Like many other photographers, I first became aware of the existence of Hart Island via the 1998 Scalo book of Joel Sternfeld’s photographs and Melinda Hunt’s collage pieces in the book, Hart Island. It is one of the off-limits places in NYC, a bit like Governors Island once was, but even moreso. Located near City Island offshore of the Bronx, Hart Island is only about 100 acres, and has lived a few different lives. It was purchased from Native Americans in 1654, and since then has hosted a game preserve, an amusement park, a workhouse, a hospital, prisons, a Civil War internment camp for Confederate prisoners, a reformatory and a Nike missile base. It currently is home to ruins of a couple of these previous uses, plus the city’s Potter’s Field, which contains the remains of 850,000 people. Burials are in mass graves, but with a lot and number system to locate the dead who might later be claimed by family. The remains would then be disinterred and shipped for a more proper, single, private burial. The mass graves include mostly adults, but also infants and the stillborn. Social workers give poor mothers the option for a “city burial,” according to Hunt, but they don’t really explain that it will be a difficult-to-visit mass grave. There are even the bodies of those who have given their bodies to science, once the medical schools have exhausted them. (This is only in the cases where the family does not stipulate the return of the remains afterwards.) It is a quiet, solemn and very sad place.
The site is off-limits to anyone but Department of Corrections officials and inmates from Riker’s Island who bury the unclaimed, unwanted or unidentified dead. Families who can prove that they have a relative buried there are permitted to visit. (I tried to gain access to make my own visit, but the bureaucratic wall is unbelievably high, even when I was an employee of the Municipal Archives, the city agency that houses the burial records for posterity.) Over a decade ago, Hunt and Sternfeld were granted permission to make the pictures that let the rest of us know of the existence of this place. Hunt’s project is not finished, though. She has made it practically her life’s work to create the Hart Island Project: http://hartisland.net/. It is a great resource open to all. The artist, not the City of New York, designed and put up an online database of all the burials, plus worked to give voices to the gravediggers who work there and the dead who were buried there.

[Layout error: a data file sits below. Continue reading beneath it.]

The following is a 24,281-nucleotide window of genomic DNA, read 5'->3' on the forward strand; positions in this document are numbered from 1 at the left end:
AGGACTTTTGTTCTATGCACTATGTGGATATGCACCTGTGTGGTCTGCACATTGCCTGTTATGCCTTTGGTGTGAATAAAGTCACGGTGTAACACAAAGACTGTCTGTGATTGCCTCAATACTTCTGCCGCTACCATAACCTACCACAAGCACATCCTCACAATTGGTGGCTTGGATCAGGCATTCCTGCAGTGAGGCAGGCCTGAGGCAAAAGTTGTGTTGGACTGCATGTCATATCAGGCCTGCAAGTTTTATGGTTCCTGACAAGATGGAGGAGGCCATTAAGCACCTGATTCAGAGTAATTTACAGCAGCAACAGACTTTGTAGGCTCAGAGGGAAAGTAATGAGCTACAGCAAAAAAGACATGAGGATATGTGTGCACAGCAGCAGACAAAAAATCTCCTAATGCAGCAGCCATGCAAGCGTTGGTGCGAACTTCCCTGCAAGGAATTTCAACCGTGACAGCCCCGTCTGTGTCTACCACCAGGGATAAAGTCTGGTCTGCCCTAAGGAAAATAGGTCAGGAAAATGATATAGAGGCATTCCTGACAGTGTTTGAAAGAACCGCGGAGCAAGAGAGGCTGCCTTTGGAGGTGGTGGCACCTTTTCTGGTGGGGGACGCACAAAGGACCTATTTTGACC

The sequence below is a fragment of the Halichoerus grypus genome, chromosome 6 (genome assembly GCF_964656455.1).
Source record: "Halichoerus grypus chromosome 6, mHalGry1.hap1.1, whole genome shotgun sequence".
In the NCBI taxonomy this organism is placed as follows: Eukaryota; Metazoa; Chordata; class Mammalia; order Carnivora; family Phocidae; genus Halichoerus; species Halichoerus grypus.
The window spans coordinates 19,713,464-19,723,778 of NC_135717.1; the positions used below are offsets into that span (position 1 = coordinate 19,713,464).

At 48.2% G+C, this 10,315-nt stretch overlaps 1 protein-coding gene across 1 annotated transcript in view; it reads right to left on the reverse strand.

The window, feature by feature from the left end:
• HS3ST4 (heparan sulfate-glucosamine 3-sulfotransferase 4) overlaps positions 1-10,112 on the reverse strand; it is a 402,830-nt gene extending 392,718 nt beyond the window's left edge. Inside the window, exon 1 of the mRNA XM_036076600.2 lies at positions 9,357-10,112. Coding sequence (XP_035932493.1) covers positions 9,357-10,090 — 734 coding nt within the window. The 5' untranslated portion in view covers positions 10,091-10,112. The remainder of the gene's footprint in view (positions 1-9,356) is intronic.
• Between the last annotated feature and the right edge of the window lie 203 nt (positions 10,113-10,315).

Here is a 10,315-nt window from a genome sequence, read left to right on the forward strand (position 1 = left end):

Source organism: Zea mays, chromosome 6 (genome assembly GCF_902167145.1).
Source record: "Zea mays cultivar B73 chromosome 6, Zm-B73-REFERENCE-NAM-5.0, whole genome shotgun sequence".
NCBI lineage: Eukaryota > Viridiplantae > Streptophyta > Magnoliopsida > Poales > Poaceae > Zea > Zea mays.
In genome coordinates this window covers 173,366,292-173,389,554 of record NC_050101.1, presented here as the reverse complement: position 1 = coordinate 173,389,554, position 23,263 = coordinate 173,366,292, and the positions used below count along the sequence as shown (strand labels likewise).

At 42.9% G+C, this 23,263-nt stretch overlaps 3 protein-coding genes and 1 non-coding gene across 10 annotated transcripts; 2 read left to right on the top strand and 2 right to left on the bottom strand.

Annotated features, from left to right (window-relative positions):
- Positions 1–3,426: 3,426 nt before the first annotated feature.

Hunt began the project when she wanted to follow in the footsteps of Jacob Riis, who went immediately to Potter’s Field once he acquired a camera, according to the artist in a recent interview found here: http://beta.wnyc.org/articles/wnyc-news/2010/aug/02/hart-island/ I think many photographers can relate to that impulse. It still seems like the city would prefer to keep the place a secret and not let more citizen visitors make the pilgrimage to this place, the largest publicly-funded cemetery in the world. Watching Hunt’s recent documentary might be the next-best thing to having the privilege of going there yourself: http://www.newfilmmakersonline.com/movie-download/8514,2542/Melinda-Hunt...
Online, there is even documentation of a couple illegal trips to the island at one of my favorite NYC websites, Scouting NY: http://www.scoutingny.com/?p=504 and at: http://kingstonlounge.blogspot.com/2008/08/hart-island.html The latter photographer visited with my colleague, the artist Marie Lorenz, who took him there on her Tide and Current Taxi, an art project of hers involving her little boat: http://www.marielorenz.com/ It sounds like they were terrified the whole time. I doubt they will ever go back.